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'Corona, Cancer And A Blast': Beirut's Hospitals Struggling After Port Explosion

Workers remove debris from a hospital that was heavily damaged in last week's explosion that hit the seaport of Beirut.
Workers remove debris from a hospital that was heavily damaged in last week's explosion that hit the seaport of Beirut.

Beirut continues to reel in the wake of last week's port explosion that destroyed much of the Lebanese capital, killing more than 200 people and wounding thousands more.

The World Health Organization says that over half of the 55 health care facilities in the city that WHO assessed are now unable to function, and care for those who have been wounded and will continue to suffer.

Dr. Eid Azar, an infectious disease expert and the chief of staff at Saint George Hospital University Medical Center in Beirut told NPR's Weekend Edition that when the blast went off, "everything was just destroyed in one second."

Azar's hospital is located a little more than a mile from the blast site at the port of Beirut. He said hundreds of people in the hospital were injured by the blast, and four nurses were killed.

"Then, minutes later, we start to understand that something is happening in the city, and then after that we activated the evacuation plan," he said. "You're talking about a facility with 300 plus inpatients, 1,800 employees, everybody in the hospital grabs themselves whatever he can or she can from the floors and they started an evacuation."

Dr. Peter Noun, the head of the pediatric hematology and oncology department at Saint George, told NPR's All Things Considered that the hospital was devastated by the blast.

"All the hospital is completely destroyed, even the ER. So the ER is not functional," Noun said. "We took the patients — all of them — outside the ER to the whole outside and to the parking [lot]. And we started treating patients outside."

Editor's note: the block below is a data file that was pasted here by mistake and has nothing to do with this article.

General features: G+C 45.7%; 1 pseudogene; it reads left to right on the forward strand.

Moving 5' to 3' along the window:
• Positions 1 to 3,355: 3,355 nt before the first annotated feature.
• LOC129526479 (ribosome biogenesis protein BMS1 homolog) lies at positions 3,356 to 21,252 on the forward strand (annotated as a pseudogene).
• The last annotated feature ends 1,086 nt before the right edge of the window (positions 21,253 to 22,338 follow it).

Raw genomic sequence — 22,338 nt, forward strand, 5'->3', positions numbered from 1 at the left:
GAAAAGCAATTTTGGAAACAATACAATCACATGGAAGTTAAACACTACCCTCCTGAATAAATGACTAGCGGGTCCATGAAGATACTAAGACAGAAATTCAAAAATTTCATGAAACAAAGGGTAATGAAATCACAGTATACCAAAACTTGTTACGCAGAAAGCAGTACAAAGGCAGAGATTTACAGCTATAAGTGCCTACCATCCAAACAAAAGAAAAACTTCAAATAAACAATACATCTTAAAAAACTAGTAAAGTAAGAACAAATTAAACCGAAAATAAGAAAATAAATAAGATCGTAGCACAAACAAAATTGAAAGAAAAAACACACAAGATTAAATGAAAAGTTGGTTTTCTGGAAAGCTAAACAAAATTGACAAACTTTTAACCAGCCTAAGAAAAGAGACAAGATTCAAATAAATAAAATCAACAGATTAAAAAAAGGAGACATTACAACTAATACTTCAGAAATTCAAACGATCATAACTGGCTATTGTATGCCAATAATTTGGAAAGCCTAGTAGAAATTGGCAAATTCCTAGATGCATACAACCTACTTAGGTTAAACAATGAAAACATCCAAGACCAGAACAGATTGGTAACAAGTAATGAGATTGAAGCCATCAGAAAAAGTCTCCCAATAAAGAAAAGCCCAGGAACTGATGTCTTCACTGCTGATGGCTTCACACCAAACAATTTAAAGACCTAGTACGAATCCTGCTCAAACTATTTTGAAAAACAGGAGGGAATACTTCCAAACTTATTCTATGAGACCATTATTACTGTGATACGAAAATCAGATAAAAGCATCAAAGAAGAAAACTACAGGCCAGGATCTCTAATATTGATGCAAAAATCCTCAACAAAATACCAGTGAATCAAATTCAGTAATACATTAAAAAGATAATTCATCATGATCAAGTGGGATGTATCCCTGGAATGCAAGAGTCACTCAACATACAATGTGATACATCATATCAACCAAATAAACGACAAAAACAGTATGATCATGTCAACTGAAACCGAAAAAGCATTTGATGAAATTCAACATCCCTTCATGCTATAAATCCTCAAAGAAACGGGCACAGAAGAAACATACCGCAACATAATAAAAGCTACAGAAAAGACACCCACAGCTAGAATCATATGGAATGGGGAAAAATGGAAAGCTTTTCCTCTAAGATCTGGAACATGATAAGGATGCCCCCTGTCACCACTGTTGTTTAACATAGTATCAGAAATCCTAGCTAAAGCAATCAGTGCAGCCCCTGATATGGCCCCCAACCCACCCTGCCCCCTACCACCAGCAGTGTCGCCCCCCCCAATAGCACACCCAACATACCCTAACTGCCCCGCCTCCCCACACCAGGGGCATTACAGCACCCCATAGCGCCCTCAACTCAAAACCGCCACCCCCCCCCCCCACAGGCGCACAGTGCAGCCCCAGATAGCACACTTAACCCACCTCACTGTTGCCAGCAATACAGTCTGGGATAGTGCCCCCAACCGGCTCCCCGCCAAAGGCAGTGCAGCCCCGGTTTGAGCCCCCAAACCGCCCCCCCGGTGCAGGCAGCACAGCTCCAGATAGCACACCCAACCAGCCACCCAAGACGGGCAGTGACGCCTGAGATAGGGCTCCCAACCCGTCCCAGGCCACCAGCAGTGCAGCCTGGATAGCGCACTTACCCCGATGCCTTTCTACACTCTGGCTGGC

Noun said the scene after the blast looked like "a disaster, an apocalypse."

"This reminds me about the Titanic when they arrived to New York, and they didn't find their parents," Noun said. "Everyone was looking for someone. My patient is looking for his father or her mother, and the parents are looking for their children."

Many of the patients forced to evacuate were sick with COVID-19, cancer or other emergencies, according to Noun. Three people were giving birth, Azar said.

"Unfortunately, it was one of my patients who has cancer, has a severe lymphoma — he had also coronavirus," Noun said. "And he was in the ward of the coronavirus, so he was not in the pediatric oncology floor. He's doing fine, but you can imagine — corona, cancer and a blast."

Both doctors say they worry for what will come next.

"Now not only have we lost our centers that dealt with [COVID-19], but we are waiting to see the impact of the blast because you know once we have that, we have funerals, people gathering again, social distancing is impossible in situations like this," Azar said. "So we'll see how the numbers will be next week."

Copyright 2021 NPR. To see more, visit https://www.npr.org.